The Nassau Grouper, a strikingly colored, large iconic Caribbean reef fish, was once one of the mostly heavily fished species in the region. Due to unsustainable exploitation practices, however, it is now scarce in many coral reef ecosystems throughout its native range. In 1996, after an estimated 60% population decline in just thirty years, the International Union for the Conservation of Nature (IUCN) classified the Nassau Grouper as "endangered".
Unfortunately for the Nassau Grouper, its reproductive strategy contributes to its downfall. During most of the year, the grouper are homebodies living under coral ledges and reef structure, barely moving more than a few hundred meters from their home in a day. Over winter full moons, however, when it is time to reproduce, they migrate great distances - often over 100 miles - to specific locations where they meet up with thousands of other Nassau Grouper who have also travelled great distances to reproduce. These meeting areas are known as spawning aggregations. At these spawning aggregations, the grouper change color and engage in beautiful, complex courtship rituals timed to occur within minutes of the sunset. Their eggs, fertilized in the water, float to the surface and drift with the currents for up to 40 days, when the next generation of Nassau Grouper, as tiny larval fish, swim down and settle in the safety of shallow coastal habitats such as seagrass beds and mangrove forests.
Photo Credit: Shedd Aquarium/Chuck Knapp
Annual grouper spawning aggregations are so precisely located and timed that they are quite predictable. This is a good reproduction strategy when a species is distributed over hundreds of miles of coral reefs. It's a bad strategy when fishermen know where and when it happens. And they do. Historically, at spawning aggregations throughout the Caribbean, fishermen have caught thousands and thousands of grouper in just a few days, each year, with very little effort. Often, the grouper are caught before they have a chance to reproduce. Therefore, fishing the spawning aggregation removes not only the current generation, but also the next generation. It is a domino effect that has led to today's endangered status for the Nassau Grouper.
In The Bahamas, whose capital city lends the Nassau Grouper its name, the fish is important not only ecologically, but also economically and culturally. Bahamians have fished for the grouper for centuries, and the fishing industry for this iconic species supports thousands of livelihoods, saturating the social fabric of the archipelagic nation. Despite the Bahamian government's 2004 seasonal closure of the Nassau Grouper fishery during the spawning period, populations have continued to decline, likely due to both domestic and international illegal fishing.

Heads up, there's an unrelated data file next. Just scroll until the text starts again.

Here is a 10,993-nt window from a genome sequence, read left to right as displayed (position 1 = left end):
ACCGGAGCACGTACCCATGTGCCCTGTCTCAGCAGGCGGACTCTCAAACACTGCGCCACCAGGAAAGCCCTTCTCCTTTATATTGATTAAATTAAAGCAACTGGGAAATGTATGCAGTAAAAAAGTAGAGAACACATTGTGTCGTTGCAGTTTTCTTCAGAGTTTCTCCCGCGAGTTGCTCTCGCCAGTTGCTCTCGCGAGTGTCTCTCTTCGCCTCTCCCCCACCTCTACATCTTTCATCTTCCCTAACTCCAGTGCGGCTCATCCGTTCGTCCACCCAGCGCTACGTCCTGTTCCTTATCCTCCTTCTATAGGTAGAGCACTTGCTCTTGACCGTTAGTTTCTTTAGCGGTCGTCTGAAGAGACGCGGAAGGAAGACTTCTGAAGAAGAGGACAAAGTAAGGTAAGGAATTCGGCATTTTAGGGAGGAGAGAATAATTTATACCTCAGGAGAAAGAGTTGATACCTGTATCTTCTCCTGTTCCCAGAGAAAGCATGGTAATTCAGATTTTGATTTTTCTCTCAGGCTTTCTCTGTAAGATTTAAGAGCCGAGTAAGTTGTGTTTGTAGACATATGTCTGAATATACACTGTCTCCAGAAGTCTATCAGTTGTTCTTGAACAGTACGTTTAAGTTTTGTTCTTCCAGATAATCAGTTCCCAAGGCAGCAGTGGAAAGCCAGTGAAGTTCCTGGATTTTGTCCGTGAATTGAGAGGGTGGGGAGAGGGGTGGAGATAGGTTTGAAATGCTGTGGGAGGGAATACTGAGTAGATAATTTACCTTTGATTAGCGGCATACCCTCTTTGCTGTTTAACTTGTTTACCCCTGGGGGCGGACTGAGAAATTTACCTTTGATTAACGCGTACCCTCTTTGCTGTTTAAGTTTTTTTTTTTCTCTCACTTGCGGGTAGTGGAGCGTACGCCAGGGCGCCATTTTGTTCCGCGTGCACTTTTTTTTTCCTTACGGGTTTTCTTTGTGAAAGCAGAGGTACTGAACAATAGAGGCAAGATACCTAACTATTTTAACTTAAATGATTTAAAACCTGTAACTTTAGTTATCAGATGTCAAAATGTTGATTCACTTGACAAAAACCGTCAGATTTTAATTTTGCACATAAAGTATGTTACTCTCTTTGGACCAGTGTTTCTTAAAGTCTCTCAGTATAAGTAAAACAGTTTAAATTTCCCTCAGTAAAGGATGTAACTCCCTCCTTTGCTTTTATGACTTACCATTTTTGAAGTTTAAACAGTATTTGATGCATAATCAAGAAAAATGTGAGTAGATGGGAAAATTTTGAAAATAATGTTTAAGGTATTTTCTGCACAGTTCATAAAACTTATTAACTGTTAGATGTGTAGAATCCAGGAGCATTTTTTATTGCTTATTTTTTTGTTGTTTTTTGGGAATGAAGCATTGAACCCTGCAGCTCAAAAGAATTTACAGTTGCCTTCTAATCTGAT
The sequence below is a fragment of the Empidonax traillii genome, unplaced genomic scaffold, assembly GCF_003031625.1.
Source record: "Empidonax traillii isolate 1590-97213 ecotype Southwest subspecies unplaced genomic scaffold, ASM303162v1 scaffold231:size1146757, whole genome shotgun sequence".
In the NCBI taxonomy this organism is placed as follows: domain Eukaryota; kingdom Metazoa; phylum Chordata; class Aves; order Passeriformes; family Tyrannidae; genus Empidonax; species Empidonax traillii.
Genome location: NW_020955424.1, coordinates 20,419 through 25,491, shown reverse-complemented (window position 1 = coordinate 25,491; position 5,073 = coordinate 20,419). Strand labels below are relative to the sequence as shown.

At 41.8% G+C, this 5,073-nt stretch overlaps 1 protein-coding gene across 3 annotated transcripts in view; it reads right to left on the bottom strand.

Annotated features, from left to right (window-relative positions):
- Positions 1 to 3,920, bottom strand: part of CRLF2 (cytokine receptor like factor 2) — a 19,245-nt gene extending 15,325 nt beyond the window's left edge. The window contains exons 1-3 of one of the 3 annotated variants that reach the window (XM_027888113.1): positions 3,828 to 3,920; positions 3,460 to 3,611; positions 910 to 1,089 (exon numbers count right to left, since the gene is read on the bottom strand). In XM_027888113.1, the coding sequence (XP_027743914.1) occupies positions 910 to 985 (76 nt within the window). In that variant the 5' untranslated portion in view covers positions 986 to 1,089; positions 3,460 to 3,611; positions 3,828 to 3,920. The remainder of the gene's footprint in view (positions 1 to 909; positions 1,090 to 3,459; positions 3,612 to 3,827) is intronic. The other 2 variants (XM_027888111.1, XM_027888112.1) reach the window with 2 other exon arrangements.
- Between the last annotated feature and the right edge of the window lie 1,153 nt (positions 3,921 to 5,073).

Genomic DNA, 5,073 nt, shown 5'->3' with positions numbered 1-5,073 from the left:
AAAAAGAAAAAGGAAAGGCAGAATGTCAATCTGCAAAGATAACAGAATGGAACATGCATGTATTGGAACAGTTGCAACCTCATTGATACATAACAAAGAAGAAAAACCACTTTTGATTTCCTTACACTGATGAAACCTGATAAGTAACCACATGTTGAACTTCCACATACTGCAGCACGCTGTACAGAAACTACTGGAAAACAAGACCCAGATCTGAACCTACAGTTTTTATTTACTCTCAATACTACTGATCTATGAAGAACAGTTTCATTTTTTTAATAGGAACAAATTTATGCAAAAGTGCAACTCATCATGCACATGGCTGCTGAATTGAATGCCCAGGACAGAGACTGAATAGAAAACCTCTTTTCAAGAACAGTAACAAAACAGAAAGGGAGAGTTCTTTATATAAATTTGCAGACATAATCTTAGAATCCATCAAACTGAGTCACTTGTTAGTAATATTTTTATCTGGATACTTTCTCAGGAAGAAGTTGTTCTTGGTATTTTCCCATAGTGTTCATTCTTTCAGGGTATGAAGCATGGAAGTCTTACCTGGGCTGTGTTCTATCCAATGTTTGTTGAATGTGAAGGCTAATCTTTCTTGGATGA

In the face of rapid Nassau Grouper population declines and the discovery that several of the reported dozens of aggregation sites in The Bahamas are now defunct, the Shedd Aquarium's Daniel P. Haerther Center for Conservation and Research has embarked on a multi-year research project to enhance conservation and management efforts of the endangered Nassau Grouper in The Bahamas. In partnership with the Bahamas Department of Marine Resources (DMR), Bahamas National Trust, University of Exeter and Perry Institute for Marine Science, the overall project goal is to help DMR better manage the fishery of this iconic species in a more sustainable way through science-based adaptive management.
Since early 2014, Shedd and partners have been tracking grouper movements using cutting edge animal telemetry technology, collecting DNA samples to investigate population connectivity and obtaining blood samples to address questions about reproductive physiology. Our field work, involving a lot of time in and on the water, has been based off of Shedd's research vessel, the R/V Coral Reef II.
So far, we have made some surprising discoveries about grouper movement and behavior. Stay tuned for the next post, when we reveal some of our findings.
Kristine Stump, Ph.D., Postdoctoral Research Associate at Shedd Aquarium, joined Shedd in 2014 as a postdoctoral research associate in the Daniel P. Haerther Center for Conservation and Research. Her work focuses on spawning aggregations of Nassau grouper. Dr. Stump joins Shedd after earning her doctorate in marine biology and fisheries from the University of Miami's Rosenstiel School of Marine and Atmospheric Science, where her research focused on the effects of nursery habitat loss on juvenile lemon sharks in the Bahamas. Dr. Stump's field work on the island of Bimini at the Bimini Biological Field Station revealed that lemon sharks are highly vulnerable to habitat loss caused by human disturbances and cannot seek out new nursery grounds even if the quality of their habitat and food availability is compromised.